Křesadlo’s contempt for the communist regime infects the novel at every turn; it’s spiked with scathing references to dogma and institutionalized politics; to the “Youth Unions,” “Joyful Corrective Centers” and other statist institutions with Orwellian names; to the “consumers” who “got out” and turned their backs on those left behind; to acquiescent intellectuals in the West; and in general to the “radishes” (red on the outside, white on the inside) who constituted “most of the contemporary population of Czechoslovakia.” The narrator reserves special scorn for state-supporting intellectuals and for the dreadful state of Czech literature of the time (in a somewhat performative self-interview Křesadlo wrote in the 1990's, his distaste for Milan Kundera was apparent):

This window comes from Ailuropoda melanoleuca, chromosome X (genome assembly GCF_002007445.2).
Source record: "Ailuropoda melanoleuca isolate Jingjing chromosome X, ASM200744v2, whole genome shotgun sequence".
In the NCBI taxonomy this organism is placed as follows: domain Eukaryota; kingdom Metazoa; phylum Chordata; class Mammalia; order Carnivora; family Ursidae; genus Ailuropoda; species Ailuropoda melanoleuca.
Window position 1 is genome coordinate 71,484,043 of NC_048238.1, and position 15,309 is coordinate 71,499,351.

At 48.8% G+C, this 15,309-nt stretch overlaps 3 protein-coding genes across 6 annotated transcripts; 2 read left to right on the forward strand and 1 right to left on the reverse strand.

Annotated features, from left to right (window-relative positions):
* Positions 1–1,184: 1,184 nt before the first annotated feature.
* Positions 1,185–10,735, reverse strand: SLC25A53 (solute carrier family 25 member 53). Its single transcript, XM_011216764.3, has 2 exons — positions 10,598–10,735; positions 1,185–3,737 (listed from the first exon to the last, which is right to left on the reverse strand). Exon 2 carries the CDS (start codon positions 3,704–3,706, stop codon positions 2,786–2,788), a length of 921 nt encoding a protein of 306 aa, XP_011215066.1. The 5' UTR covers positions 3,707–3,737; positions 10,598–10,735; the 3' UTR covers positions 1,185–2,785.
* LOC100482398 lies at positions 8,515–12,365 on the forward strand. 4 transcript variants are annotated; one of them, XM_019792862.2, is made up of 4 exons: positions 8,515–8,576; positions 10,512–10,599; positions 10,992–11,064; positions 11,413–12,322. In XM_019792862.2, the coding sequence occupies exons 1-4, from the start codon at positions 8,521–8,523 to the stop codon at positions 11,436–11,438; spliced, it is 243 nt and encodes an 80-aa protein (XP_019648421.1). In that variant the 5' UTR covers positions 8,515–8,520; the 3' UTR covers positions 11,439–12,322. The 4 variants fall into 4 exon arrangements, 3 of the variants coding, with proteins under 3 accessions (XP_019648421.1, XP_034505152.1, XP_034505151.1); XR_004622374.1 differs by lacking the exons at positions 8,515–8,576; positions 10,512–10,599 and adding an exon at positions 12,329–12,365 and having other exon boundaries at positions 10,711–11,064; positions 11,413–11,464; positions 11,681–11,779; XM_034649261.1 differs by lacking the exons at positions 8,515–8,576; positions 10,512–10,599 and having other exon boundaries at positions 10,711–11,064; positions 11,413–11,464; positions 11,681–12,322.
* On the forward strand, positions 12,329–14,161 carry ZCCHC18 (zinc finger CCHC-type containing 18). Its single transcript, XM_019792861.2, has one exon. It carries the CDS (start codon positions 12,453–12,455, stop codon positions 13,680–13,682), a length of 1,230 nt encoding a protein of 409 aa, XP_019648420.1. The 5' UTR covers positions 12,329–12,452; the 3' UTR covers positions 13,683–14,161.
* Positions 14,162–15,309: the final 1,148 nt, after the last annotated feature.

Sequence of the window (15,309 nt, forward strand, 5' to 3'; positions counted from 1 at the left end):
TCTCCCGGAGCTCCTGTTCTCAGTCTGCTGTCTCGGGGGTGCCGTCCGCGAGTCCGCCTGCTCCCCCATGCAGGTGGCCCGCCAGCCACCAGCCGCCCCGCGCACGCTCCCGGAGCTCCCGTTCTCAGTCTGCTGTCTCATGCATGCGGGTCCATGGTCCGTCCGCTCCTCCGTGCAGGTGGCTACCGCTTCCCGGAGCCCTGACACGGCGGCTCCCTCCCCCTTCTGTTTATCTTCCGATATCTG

…a desert…almost total…the better writers of the future were at that time still in a state of embryonic latency. Some, but not all of them, were writing and publishing true and honest byzantine odes to Stalin, only in the Czech and Slovak languages, of course…

Commenting further on the severity of the literary drought, the narrator notes that the only other books still to be found were those in antiquarian bookshops, “remnants of eliminated ethnic groups” to “be had for next to nothing, because, comrades, who’d want to read them?”